John Martyn - The Island Years

Towering monument to a magnificent talent

It’s more than a little ironic that this sumptuous
box celebrating Martyn’s lengthy tenure at Island
should include the first official appearance of
the album that brought about the end of his
relationship with the company. The Apprentice was
delivered in 1987, but label boss Chris Blackwell
vetoed its release, feeling it wasn’t the right step
for Martyn’s career at the time.

After 20 years of being left to his own
devices, indicative of the label’s admirably
hands-off policy that allowed contemporaries
such as Fairport Convention, Richard Thompson
and Nick Drake to map their own creative paths,
Martyn saw the unexpected and unwanted
interference as a signal to move on, so opted
not to renew his Island contract. Quite what was
wrong with The Apprentice (a version of which
John released independently three years later,
funding new recordings himself) is baffling, as
it’s clearly cut from the same cloth as its
immediate predecessors: a stylish collection of
erudite songs awash with folk, jazz and soul
flourishes, albeit occasionally hamstrung by
overly synthetic production.

This isn’t the first time Martyn’s received the
box set treatment, but whereas 2009’s four-disc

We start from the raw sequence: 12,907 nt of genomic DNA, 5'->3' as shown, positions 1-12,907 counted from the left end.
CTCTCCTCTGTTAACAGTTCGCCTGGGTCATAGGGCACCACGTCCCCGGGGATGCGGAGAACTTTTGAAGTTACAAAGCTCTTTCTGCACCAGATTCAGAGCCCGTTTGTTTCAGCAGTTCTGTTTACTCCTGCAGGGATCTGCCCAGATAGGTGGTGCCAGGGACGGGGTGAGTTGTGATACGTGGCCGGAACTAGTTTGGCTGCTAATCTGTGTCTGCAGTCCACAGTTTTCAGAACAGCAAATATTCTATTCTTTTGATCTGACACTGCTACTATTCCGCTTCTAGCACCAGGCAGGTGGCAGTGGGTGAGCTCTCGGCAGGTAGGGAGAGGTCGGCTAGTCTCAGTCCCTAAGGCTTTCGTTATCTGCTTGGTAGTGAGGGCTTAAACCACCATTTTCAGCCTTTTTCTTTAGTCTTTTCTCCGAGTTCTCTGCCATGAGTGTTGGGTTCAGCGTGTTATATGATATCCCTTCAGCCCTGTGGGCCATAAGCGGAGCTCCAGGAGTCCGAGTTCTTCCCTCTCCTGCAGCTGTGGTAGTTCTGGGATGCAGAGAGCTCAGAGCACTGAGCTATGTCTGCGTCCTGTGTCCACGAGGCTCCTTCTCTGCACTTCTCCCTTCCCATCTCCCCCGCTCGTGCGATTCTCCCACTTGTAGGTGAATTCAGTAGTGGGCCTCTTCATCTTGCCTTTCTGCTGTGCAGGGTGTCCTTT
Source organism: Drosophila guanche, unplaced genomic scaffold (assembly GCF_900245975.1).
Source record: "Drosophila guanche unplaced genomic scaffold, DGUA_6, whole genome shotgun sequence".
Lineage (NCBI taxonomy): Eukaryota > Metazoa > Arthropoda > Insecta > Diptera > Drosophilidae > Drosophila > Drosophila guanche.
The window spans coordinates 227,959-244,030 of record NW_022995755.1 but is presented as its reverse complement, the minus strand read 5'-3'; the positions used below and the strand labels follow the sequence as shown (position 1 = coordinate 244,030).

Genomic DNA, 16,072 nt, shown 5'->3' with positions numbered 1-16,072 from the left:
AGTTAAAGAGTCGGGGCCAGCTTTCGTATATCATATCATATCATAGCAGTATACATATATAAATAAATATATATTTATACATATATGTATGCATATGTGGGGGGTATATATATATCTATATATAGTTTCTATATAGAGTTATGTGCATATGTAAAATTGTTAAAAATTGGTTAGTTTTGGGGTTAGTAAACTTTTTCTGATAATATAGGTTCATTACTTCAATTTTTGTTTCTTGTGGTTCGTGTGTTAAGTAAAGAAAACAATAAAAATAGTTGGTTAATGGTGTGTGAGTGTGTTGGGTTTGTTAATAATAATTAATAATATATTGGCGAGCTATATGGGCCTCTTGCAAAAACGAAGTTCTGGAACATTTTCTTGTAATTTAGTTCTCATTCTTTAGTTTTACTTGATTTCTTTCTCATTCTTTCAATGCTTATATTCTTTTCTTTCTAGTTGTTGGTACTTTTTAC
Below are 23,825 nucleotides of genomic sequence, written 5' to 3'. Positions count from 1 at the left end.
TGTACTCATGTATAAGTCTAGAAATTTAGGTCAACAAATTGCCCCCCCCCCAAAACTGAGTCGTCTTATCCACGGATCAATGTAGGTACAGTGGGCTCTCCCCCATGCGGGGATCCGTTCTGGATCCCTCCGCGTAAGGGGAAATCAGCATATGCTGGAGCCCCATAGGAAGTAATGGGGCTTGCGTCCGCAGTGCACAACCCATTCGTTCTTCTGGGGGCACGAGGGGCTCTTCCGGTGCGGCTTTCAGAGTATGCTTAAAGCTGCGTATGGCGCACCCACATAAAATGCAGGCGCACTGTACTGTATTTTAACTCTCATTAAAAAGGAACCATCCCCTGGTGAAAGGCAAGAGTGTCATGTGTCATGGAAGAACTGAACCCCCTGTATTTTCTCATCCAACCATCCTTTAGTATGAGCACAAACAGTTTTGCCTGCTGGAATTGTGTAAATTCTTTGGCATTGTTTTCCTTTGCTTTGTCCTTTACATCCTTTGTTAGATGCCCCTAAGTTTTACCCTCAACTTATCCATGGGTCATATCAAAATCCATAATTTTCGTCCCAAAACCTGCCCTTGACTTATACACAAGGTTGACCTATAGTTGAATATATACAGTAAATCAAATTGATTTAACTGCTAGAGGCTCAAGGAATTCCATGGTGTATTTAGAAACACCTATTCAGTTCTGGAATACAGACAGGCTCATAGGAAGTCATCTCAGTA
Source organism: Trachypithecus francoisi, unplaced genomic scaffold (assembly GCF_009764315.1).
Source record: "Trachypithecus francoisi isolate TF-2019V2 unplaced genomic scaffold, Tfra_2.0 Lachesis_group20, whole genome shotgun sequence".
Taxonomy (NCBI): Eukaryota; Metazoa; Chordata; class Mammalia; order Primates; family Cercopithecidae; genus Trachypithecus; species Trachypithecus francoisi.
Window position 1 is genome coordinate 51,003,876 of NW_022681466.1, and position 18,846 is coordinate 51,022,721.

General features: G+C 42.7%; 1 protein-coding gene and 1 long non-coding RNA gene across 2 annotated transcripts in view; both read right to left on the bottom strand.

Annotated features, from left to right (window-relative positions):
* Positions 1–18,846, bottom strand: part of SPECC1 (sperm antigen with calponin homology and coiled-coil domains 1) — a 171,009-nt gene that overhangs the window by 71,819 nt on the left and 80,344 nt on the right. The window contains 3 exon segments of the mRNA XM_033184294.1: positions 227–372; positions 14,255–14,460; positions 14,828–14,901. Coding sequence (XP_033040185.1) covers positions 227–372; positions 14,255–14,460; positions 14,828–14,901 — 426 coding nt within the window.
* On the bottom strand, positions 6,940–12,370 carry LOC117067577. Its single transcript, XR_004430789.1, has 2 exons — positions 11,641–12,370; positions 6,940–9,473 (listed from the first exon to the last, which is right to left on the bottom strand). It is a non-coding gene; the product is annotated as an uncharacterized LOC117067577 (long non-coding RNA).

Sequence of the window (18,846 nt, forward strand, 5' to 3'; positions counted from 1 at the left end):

Ain’t No Saint (which the singer himself was
involved with, and released just five months before
his death) cherry-picked the highlights of a 40-year
career, bolstered by a couple of dozen previously
unreleased tracks, these 17 discs comprise every
Island studio album, each with generous extras,
plus standalone discs of genuine historical worth.

Prominent among these is Live At The Hanging
Lamp, an extraordinary one-man show from 1972,
recorded at the long-established folk club based in
the crypt of a Richmond church. Intimate acoustic
takes on the likes of Bless The Weather and May
You Never, and a delicate reading of Dylan’s Don’t
Think Twice, It’s Alright, are followed by a fiery I’d
Rather Be The Devil, on which Martyn introduces
the Echoplex effects pedal that would soon
become a signature sound on his studio output.

Another previously unreleased live show,
recorded in Sydney in 1977 for broadcast on
Australian radio, finds Martyn in the form of his life,
rugged and bluesy on One Day Without You, tender
and persuasive on My Baby Girl. Studio outtakes
also play a part in the overall undeniable glory of
this set, not least a sprightly cover of the R&B
standard Hi-Heel Sneakers, dating from the 1980
sessions for Grace And Danger.

In the not-too distant days when record shops
were a familiar sight on high streets, Martyn’s
music could be found in the racks marked “folk”,
but that was always more of a convenient catchall
than a true description of the breath-taking
scope of styles John explored. From the tentative
strums of London Conversation and The Tumbler,
to the seminal Solid Air, the riches of Sunday’s
Child and Grace And Danger, here is a musician
whose innate curiosity and refusal to be
categorised is backed up by exemplary
craftsmanship coupled with the mind and heart
of a poet.
5 stars 5 stars 5 stars 5 stars 5 stars

Universal | cat no tbc (17CD+DVD)

Reviewed by Terry Staunton
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